There seems to be no better way to experience the hidden corners of Addison County than through a meal at The Tillerman in Bristol. During the winter, snow fall and an adjacent ice rink make the grounds of the restaurant and inn seem almost surreal against the Vermont landscape. And, with summer around the corner, the promise of quality food and a patio surrounded by opulent greenery makes The Tillerman a must visit.
Whether you're looking for a fresh, creative cocktail or the satisfying bite of a tasty, locally sourced meal, The Tillerman offers a dining experience unique to Vermont. There's a reason why the The Tillerman is one of Vermont Fresh Network's valued Gold Barn members. Owners Jason and Kate took some time to reflect on their restaurant's relationship to local ingredients and how summer produce is bound to play a role in the quality food they promise to their customers...
How do you center your relationship with local farms in your business model?
The Tillerman: Our sourcing is everything. We are deeply invested in our community and our farmers are what make this all possible. Tearing open a clamshell of greens grown 3,000 miles away seems almost perverse in a state like Vermont. We derive deep pleasure from knowing who grows our food, that our support goes directly to them and their families and those families in turn support business like ours. Keeping as tight a loop as possible is how our state and community will survive and thrive and we’re thrilled to be a part. Along with that are the shared values and mentality that food has the power to be a catalyst for positive change. How we treat the earth, what we put into our bodies, how our children see the world, what it means to be living on a warming planet, food touches all of it and so much more. Being part of building a strong food system will pay huge dividends down the road.
What is the experience like in your restaurant?
TT: Dining at the Tillerman has all the warmth, coziness, and familiarity of stepping into an old farmhouse that was renovated by Wes Anderson. We’re big on the fun, nostalgic details that allow people to sink in and feel comfortable: a Danby marble bar, colorful wool rugs, hardwood floors, shelves full of curiosities, cozy fires, fresh flowers, tantalizing smells, the slam of a screen door closing. While you’re taking in all those elements, Chef Justin is busy stoking the wood oven, tending to his natural leavened dough from flour grown and milled here in Vermont, and preparing a menu that gives center stage to all the hardworking local farmers, makers, and cultivators who we rely on in order to make the dining experience more than just a good meal. Our service-style is warm and friendly, without a lick of pretense, cool-kid, or apathy.
What is your favorite thing on the menu right now?
TT: Spring is here so asparagus, green garlic, wild leeks, spring-dug sweet potatoes, whatever the farms are sending us goes straight on the menu. Maybe it shows up on a pizza with broccoli raab, green garlic, spring onions and fresh ricotta or a simple salad of spring greens, hazelnuts & agrumato or roasted Tokyo turnips w/ Italian lentils & spring salsa verde or, one of my personal favorites, baby radishes and miso butter. Justin’s culinary style shies away from superfluous, technique-driven food and with an eye towards coaxing the natural flavors from foods with a minute or two in the oven to soak up that wood essence, a pinch of Sicilian sea salt, a lick of grassy olive oil, a rasp of aged parmesan, a skosh of grape vinegar, less is more in his book.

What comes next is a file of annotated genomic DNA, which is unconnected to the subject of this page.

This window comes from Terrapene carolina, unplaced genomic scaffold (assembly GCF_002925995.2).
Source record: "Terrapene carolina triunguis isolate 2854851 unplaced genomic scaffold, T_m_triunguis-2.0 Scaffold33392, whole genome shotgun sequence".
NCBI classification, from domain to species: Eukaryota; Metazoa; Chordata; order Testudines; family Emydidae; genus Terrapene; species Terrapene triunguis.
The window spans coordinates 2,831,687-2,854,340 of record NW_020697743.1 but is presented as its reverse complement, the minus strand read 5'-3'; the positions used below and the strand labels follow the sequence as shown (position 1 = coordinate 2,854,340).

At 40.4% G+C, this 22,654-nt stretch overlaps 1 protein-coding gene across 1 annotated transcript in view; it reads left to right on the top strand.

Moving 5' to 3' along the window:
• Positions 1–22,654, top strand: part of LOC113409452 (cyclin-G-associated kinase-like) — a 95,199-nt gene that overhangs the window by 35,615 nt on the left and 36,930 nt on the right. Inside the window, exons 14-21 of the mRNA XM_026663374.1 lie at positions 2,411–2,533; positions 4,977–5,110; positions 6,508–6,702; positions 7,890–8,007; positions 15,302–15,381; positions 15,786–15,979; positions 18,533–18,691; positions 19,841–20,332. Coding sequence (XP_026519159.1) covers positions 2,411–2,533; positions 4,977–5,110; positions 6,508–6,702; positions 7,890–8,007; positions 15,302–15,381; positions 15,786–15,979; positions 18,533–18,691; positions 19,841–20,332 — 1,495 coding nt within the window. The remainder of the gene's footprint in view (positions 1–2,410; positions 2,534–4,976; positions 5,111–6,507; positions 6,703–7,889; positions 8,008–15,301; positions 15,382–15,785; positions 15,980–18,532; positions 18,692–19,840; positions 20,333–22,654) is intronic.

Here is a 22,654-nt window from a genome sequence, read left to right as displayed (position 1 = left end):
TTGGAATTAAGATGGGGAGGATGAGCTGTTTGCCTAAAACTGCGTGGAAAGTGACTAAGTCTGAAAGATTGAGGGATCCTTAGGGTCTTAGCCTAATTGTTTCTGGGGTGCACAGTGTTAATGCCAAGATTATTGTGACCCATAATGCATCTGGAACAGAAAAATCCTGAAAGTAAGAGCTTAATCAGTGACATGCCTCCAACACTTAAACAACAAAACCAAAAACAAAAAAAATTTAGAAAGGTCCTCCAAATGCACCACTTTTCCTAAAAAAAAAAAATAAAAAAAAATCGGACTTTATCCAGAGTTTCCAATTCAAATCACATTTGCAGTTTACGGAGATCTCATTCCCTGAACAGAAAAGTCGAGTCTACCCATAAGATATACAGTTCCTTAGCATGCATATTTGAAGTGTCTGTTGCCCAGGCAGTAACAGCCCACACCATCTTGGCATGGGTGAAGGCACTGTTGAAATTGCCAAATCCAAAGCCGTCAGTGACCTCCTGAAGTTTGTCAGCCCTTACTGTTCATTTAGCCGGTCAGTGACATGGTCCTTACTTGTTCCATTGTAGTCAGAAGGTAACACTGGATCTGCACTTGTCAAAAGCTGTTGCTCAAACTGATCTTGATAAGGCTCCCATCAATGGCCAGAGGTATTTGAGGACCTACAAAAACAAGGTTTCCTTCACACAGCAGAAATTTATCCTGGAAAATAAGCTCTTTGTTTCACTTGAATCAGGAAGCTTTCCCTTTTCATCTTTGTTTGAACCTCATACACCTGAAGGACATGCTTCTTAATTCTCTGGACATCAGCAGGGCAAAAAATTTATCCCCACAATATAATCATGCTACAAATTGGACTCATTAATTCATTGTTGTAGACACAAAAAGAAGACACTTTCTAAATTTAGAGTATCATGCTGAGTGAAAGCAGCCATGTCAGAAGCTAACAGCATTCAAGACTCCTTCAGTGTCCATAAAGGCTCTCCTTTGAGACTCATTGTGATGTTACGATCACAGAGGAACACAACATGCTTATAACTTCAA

What are you excited to bring to the menu as the summer comes around?
TT: Well, I’ll try not to state the obvious, but we go through a tremendous amount of herbs during the summer months. Basil from our garden shows up in just about everything as does mint, cilantro, parsley, and chives. We got a garlic guy who smuggled in some bulbs from France many years ago and now grows a few varietals locally, really special stuff. Arugula is another favorite that rocks our world every time it shows up. Gorgeous green leaves with that unmistakable peppery bite, add that to one of our pies and you’re sitting pretty. Then there’s the corn, tomatoes, cucumbers, peppers, it’s all just too much too fast. I sometimes wish we had more time to enjoy the bounty but alas, Fall needs its time to shine, too.
Do you have any upcoming events that you’d like to highlight?
TT: We do live music on Wednesday nights out in the barn. We setup the grill, throw on some local sausages, maybe a smash burger if we’re feeling it, a few wonderful salads and sides. It’s a fantastic time, you don’t need a reservation and the music is free. It’s as quintessential as Vermont gets on a warm summer night. Also, on Thursdays, if all goes as planned, we’ll be setting up a large screen and showing movies out near the barn. We’ll have a little concession stand setup with a popcorn machine, drinks, and some other goodies from our pastry chef, Kelsey. Most of the movies are family friendly but we’ll have a list on our website for you to decide.
For this blog series, featured restaurants are introduced through a series of five photos taken by the talented Winter Caplanson of New England Food and Farm. Caplanson’s photography does diligent work to capture the unique movement of the food world. This series, entitled “Pic Five,” both uplifts the experience of local restaurants and celebrates the great role of culinary photography.